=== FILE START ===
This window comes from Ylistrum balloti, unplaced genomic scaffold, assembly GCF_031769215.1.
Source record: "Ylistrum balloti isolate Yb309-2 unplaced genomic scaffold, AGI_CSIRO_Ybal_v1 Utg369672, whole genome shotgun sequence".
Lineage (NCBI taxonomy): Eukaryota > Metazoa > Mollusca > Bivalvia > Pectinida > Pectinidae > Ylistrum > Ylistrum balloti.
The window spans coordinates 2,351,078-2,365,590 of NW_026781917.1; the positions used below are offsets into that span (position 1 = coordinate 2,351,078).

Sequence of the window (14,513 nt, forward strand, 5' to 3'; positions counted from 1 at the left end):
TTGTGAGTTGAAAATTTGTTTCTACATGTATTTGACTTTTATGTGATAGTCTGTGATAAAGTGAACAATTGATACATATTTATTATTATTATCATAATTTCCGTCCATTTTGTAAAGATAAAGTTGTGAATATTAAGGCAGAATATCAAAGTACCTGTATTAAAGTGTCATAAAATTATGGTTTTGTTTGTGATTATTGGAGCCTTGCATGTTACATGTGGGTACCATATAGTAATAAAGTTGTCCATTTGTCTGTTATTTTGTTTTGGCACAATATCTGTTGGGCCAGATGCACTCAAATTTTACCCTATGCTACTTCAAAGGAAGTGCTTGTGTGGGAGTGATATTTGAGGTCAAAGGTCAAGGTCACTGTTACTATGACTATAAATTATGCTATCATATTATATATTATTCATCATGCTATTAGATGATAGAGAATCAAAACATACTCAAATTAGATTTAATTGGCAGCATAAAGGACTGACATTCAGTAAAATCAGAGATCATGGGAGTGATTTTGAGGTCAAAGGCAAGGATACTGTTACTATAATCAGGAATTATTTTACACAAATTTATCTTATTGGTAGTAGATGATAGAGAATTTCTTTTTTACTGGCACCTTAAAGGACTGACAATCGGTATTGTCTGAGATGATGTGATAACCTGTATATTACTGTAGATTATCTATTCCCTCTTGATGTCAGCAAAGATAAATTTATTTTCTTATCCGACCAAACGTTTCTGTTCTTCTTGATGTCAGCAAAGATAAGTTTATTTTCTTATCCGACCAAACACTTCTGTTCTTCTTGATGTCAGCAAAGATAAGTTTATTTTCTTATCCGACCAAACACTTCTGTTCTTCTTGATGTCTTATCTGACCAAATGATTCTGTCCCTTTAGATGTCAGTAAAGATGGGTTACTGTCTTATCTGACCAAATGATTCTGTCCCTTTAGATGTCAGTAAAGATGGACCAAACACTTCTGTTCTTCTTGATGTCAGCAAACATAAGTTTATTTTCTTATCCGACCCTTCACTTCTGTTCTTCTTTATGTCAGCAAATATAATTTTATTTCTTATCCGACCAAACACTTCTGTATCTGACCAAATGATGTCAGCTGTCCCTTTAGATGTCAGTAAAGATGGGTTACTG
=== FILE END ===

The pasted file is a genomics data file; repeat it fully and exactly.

This window comes from Ylistrum balloti, unplaced genomic scaffold, assembly GCF_031769215.1.
Source record: "Ylistrum balloti isolate Yb309-2 unplaced genomic scaffold, AGI_CSIRO_Ybal_v1 Utg369672, whole genome shotgun sequence".
Lineage (NCBI taxonomy): Eukaryota > Metazoa > Mollusca > Bivalvia > Pectinida > Pectinidae > Ylistrum > Ylistrum balloti.
The window spans coordinates 2,351,078-2,365,590 of NW_026781917.1; the positions used below are offsets into that span (position 1 = coordinate 2,351,078).

Sequence of the window (14,513 nt, forward strand, 5' to 3'; positions counted from 1 at the left end):
TTGTGAGTTGAAAATTTGTTTCTACATGTATTTGACTTTTATGTGATAGTCTGTGATAAAGTGAACAATTGATACATATTTATTATTATTATCATAATTTCCGTCCATTTTGTAAAGATAAAGTTGTGAATATTAAGGCAGAATATCAAAGTACCTGTATTAAAGTGTCATAAAATTATGGTTTTGTTTGTGATTATTGGAGCCTTGCATGTTACATGTGGGTACCATATAGTAATAAAGTTGTCCATTTGTCTGTTATTTTGTTTTGGCACAATATCTGTTGGGCCAGATGCACTCAAATTTTACCCTATGCTACTTCAAAGGAAGTGCTTGTGTGGGAGTGATATTTGAGGTCAAAGGTCAAGGTCACTGTTACTATGACTATAAATTATGCTATCATATTATATATTATTCATCATGCTATTAGATGATAGAGAATCAAAACATACTCAAATTAGATTTAATTGGCAGCATAAAGGACTGACATTCAGTAAAATCAGAGATCATGGGAGTGATTTTGAGGTCAAAGGCAAGGATACTGTTACTATAATCAGGAATTATTTTACACAAATTTATCTTATTGGTAGTAGATGATAGAGAATTTCTTTTTTACTGGCACCTTAAAGGACTGACAATCGGTATTGTCTGAGATGATGTGATAACCTGTATATTACTGTAGATTATCTATTCCCTCTTGATGTCAGCAAAGATAAATTTATTTTCTTATCCGACCAAACGTTTCTGTTCTTCTTGATGTCAGCAAAGATAAGTTTATTTTCTTATCCGACCAAACACTTCTGTTCTTCTTGATGTCAGCAAAGATAAGTTTATTTTCTTATCCGACCAAACACTTCTGTTCTTCTTGATGTCTTATCTGACCAAATGATTCTGTCCCTTTAGATGTCAGTAAAGATGGGTTACTGTCTTATCTGACCAAATGATTCTGTCCCTTTAGATGTCAGTAAAGATGGACCAAACACTTCTGTTCTTCTTGATGTCAGCAAACATAAGTTTATTTTCTTATCCGACCCTTCACTTCTGTTCTTCTTTATGTCAGCAAATATAATTTTATTTCTTATCCGACCAAACACTTCTGTATCTGACCAAATGATGTCAGCTGTCCCTTTAGATGTCAGTAAAGATGGGTTACTG